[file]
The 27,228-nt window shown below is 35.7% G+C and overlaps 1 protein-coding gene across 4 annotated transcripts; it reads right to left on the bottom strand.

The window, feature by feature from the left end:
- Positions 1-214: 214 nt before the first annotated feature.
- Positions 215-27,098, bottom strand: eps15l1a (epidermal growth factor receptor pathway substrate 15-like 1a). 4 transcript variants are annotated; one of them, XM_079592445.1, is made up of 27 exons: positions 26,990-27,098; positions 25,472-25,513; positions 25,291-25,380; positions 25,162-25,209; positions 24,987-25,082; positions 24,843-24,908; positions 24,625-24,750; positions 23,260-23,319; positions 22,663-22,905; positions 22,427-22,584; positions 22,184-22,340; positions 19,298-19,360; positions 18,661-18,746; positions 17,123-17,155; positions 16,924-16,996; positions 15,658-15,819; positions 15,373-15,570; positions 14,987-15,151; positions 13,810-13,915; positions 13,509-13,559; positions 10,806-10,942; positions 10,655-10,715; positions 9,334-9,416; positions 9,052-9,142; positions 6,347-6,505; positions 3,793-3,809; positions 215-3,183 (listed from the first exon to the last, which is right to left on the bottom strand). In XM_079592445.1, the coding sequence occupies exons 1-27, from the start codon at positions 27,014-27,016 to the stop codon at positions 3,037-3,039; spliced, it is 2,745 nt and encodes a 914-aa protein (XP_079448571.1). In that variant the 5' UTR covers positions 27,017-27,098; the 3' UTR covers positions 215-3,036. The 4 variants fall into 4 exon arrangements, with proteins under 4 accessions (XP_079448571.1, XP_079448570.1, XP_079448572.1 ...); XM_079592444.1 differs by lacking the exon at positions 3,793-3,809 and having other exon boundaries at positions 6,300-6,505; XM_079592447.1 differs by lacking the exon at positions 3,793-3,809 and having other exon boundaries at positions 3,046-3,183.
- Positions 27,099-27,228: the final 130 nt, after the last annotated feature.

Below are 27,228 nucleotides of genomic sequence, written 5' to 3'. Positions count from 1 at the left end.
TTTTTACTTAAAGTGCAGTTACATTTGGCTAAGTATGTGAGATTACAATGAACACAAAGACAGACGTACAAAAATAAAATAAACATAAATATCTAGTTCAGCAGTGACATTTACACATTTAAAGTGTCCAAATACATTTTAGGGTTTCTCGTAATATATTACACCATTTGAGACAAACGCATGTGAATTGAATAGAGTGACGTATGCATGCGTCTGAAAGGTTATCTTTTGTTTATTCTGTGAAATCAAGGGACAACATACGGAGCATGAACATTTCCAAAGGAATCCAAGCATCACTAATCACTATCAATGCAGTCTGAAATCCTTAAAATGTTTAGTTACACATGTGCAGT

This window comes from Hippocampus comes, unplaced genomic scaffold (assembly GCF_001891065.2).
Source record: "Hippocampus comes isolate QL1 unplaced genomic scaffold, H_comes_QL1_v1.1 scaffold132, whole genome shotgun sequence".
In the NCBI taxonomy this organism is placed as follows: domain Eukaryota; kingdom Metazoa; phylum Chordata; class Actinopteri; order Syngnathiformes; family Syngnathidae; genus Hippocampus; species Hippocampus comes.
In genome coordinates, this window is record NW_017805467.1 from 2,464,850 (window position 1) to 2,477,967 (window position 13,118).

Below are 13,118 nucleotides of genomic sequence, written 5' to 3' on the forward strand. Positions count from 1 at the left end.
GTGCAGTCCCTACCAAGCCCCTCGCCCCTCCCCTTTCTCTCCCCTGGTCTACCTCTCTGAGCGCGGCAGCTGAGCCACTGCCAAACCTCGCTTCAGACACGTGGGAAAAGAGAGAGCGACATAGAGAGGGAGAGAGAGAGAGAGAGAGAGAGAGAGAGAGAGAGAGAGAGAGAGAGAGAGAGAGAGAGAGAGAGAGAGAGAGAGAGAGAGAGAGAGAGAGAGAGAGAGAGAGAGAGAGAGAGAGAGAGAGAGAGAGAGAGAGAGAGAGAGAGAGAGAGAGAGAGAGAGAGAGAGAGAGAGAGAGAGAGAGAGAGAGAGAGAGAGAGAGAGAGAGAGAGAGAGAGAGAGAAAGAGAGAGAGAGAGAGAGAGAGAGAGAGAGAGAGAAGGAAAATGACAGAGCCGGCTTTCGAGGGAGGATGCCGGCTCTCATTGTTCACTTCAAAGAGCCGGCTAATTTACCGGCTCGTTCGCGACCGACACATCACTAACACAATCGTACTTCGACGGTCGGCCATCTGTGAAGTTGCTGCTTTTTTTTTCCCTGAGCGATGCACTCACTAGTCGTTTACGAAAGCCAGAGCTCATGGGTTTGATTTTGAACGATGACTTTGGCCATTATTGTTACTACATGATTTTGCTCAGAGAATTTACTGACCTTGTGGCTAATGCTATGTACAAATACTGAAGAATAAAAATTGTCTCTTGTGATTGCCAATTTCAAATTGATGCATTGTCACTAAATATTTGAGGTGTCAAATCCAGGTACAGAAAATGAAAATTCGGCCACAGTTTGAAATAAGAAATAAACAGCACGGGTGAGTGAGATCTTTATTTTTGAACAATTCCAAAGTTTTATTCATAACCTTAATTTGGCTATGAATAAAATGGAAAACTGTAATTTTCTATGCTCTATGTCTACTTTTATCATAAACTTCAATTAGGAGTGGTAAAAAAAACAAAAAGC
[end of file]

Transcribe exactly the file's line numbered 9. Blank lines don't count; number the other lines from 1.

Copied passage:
Source record: "Hippocampus comes isolate QL1 unplaced genomic scaffold, H_comes_QL1_v1.1 scaffold132, whole genome shotgun sequence".